A fundamental difference between drug trials and surgical trials is that the latter involve a procedure and therefore the patient outcome will depend on a complex interaction between surgeon, patient and the operating environment. With regards to the surgeon’s impact; the outcome will be influenced by their proficiency in the delivery of the procedure. Surgical proficiency is known to depend on both the learning curve for a procedure and the case volume of the surgeon, i.e., it is necessary to both ascend the learning curve and to practice the procedure regularly.
The learning curve varies for different procedures. For instance for hip fracture fixation the operating time does not level off until the surgeon has done 20 to 30 of these operations.1 For reduction of uncomplicated congenitally dislocated hips it may be slightly fewer as the performance seems to level after 10 to 20 procedures and can be accelerated with appropriate simulation training.2 For arthroscopy of the knee, a simulation study suggests that consultant level skills are not reached until 170 procedures have been carried out.3 Thus although the actual number might vary, there will always be a certain number of cases a surgeon needs to have performed before his/her proficiency has plateaued. From the ethical point of view, before offering a new procedure a surgeon should be confident that he/she will do sufficient cases to complete the learning curve.4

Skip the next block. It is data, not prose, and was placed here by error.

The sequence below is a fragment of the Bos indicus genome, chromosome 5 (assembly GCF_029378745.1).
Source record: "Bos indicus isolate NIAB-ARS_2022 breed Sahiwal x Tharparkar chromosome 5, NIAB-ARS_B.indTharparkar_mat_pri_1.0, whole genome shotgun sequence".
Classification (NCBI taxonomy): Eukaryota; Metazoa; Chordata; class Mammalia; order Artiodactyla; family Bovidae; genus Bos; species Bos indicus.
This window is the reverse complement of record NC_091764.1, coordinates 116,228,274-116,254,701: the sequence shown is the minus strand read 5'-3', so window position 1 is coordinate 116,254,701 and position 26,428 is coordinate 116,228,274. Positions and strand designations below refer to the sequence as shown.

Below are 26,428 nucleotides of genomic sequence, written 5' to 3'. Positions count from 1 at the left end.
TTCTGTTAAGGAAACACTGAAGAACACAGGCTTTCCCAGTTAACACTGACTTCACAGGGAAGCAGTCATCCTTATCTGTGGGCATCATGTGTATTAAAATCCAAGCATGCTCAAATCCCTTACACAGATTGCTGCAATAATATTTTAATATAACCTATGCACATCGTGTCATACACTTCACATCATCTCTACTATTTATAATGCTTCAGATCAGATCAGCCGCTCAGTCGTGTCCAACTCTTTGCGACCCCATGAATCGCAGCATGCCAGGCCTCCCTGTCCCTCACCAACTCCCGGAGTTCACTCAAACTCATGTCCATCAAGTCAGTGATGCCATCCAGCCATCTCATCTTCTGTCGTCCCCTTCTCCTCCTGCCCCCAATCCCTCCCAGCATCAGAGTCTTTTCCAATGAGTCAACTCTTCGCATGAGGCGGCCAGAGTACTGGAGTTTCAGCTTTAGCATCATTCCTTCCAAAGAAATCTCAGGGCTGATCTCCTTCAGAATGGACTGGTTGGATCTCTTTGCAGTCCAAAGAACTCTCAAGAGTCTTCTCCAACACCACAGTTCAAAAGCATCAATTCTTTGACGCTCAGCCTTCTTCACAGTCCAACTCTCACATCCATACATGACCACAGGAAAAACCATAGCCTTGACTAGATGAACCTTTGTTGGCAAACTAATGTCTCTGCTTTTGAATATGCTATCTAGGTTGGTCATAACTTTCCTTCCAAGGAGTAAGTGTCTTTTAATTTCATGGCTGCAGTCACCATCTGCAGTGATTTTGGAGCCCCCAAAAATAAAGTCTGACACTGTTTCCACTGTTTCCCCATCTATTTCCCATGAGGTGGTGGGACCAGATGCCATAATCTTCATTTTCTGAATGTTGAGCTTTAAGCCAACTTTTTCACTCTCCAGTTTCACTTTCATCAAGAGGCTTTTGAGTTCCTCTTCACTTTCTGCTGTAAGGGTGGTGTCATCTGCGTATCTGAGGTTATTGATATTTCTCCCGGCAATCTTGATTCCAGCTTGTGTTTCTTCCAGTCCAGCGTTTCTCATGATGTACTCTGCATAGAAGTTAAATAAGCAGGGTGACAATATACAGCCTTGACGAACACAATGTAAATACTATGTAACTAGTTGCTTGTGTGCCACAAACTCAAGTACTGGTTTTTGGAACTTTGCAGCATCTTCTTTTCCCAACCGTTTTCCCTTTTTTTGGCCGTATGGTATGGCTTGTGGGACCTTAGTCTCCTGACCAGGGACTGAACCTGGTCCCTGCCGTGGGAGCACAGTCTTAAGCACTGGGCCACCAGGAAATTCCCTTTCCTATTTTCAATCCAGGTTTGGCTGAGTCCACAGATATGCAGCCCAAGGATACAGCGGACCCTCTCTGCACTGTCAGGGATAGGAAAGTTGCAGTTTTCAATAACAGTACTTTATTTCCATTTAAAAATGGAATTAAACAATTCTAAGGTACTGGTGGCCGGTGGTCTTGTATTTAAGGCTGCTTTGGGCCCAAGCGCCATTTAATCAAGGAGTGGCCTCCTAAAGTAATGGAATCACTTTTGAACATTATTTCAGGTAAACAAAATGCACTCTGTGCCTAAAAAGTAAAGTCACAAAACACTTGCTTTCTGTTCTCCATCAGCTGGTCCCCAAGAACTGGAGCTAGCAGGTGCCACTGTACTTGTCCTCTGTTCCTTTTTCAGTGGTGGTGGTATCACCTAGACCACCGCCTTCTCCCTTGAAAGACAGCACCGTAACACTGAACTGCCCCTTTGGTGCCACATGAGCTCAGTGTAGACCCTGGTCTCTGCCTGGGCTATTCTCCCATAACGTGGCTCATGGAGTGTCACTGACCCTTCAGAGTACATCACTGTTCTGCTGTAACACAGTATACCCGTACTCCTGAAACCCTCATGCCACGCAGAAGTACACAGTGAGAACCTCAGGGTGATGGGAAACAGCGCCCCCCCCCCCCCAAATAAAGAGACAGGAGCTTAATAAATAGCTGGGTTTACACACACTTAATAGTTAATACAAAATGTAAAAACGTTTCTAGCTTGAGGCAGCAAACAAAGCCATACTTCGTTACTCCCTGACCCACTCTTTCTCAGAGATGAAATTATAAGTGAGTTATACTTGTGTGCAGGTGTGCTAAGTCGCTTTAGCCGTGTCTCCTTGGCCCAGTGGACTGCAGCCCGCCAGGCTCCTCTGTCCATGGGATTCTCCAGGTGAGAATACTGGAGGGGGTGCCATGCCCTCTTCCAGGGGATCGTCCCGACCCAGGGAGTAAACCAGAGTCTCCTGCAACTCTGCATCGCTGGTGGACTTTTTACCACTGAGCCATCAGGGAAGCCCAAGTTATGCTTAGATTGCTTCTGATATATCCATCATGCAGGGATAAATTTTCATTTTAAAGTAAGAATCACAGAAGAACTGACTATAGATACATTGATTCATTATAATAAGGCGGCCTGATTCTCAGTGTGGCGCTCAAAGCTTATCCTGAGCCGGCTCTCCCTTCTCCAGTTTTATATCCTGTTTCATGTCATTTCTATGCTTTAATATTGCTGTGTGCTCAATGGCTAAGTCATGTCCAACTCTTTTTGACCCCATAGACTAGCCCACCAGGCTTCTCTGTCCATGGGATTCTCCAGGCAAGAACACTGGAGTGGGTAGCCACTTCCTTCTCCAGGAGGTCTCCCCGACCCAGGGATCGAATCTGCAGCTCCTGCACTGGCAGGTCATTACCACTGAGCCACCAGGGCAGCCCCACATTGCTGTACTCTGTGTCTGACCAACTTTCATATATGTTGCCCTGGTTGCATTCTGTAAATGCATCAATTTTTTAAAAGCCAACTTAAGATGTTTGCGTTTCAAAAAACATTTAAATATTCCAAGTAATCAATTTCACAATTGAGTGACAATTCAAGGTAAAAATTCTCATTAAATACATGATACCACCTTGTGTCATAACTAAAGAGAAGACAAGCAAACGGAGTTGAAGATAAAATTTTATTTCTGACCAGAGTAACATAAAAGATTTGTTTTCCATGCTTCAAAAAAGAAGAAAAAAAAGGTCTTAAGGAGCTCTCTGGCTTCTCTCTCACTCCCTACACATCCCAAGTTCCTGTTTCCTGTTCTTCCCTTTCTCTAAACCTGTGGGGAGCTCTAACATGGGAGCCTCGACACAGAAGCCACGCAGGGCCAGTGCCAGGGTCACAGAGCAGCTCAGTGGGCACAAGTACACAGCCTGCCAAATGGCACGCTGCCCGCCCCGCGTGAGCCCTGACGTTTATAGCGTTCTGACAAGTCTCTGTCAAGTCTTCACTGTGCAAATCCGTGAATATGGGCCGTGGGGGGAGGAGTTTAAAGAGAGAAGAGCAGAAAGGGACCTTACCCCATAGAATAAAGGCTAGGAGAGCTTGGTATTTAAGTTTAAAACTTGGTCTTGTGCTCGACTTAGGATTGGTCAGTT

In some trials the condition for which the procedure is carried out and the learning curve would be expected to have been completed during orthopaedic training e.g primary hip replacement,5-8 closure of knee replacement wounds.9 Whereas in other studies the procedure is more specialised and the condition less common (e.g. pedicle lengthening for spinal stenosis); a surgeon is less likely to complete the learning curve during training.10 In studies with low numbers.11 it is particularly important to ensure that the learning curve has been completed. A more difficult issue occurs when a randomised trial is comparing a new with an established surgical procedure, and the surgeons may well be on different points of the learning curve for the new and the established procedures. Then a crude comparison of the outcomes might be unfair to the new procedure, as it includes less experience with the new technique, and so incorporates more of the transient ascent to the plateau of that new learning curve. Some methodologists have developed the concept of expertise based trials to partially address the problem of learning curves, such as that reported in Devereaux et al.12 Another view is that although it might be methodologically correct to adjust out the learning curve in an efficacy-based randomised trial, if one is instead interested in the comparative effectiveness of two surgical procedures, the learning curve is part and parcel of that effectiveness – in the real world, the surgeons will have to ascend that learning curve on real patients, whose outcomes should count in the overall assessment of the two procedures.